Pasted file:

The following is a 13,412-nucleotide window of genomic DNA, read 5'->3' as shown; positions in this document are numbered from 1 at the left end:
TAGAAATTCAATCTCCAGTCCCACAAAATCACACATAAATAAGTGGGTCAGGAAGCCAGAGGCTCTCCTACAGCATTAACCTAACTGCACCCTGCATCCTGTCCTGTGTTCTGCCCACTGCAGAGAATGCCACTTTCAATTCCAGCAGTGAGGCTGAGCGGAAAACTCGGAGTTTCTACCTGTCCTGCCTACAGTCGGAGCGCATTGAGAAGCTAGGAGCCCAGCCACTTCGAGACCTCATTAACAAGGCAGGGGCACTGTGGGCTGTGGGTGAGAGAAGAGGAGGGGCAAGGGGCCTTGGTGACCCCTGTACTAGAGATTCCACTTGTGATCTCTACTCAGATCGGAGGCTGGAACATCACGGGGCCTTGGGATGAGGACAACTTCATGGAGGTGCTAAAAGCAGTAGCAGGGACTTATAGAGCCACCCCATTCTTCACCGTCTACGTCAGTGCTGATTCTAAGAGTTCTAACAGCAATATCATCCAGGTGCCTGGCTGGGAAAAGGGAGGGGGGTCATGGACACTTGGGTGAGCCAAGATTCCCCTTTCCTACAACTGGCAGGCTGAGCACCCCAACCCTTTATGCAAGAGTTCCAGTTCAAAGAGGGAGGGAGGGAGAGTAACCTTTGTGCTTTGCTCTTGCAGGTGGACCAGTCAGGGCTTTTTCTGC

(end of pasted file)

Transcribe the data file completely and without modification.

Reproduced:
The following is a 13,412-nucleotide window of genomic DNA, read 5'->3' as shown; positions in this document are numbered from 1 at the left end:
TAGAAATTCAATCTCCAGTCCCACAAAATCACACATAAATAAGTGGGTCAGGAAGCCAGAGGCTCTCCTACAGCATTAACCTAACTGCACCCTGCATCCTGTCCTGTGTTCTGCCCACTGCAGAGAATGCCACTTTCAATTCCAGCAGTGAGGCTGAGCGGAAAACTCGGAGTTTCTACCTGTCCTGCCTACAGTCGGAGCGCATTGAGAAGCTAGGAGCCCAGCCACTTCGAGACCTCATTAACAAGGCAGGGGCACTGTGGGCTGTGGGTGAGAGAAGAGGAGGGGCAAGGGGCCTTGGTGACCCCTGTACTAGAGATTCCACTTGTGATCTCTACTCAGATCGGAGGCTGGAACATCACGGGGCCTTGGGATGAGGACAACTTCATGGAGGTGCTAAAAGCAGTAGCAGGGACTTATAGAGCCACCCCATTCTTCACCGTCTACGTCAGTGCTGATTCTAAGAGTTCTAACAGCAATATCATCCAGGTGCCTGGCTGGGAAAAGGGAGGGGGGTCATGGACACTTGGGTGAGCCAAGATTCCCCTTTCCTACAACTGGCAGGCTGAGCACCCCAACCCTTTATGCAAGAGTTCCAGTTCAAAGAGGGAGGGAGGGAGAGTAACCTTTGTGCTTTGCTCTTGCAGGTGGACCAGTCAGGGCTTTTTCTGC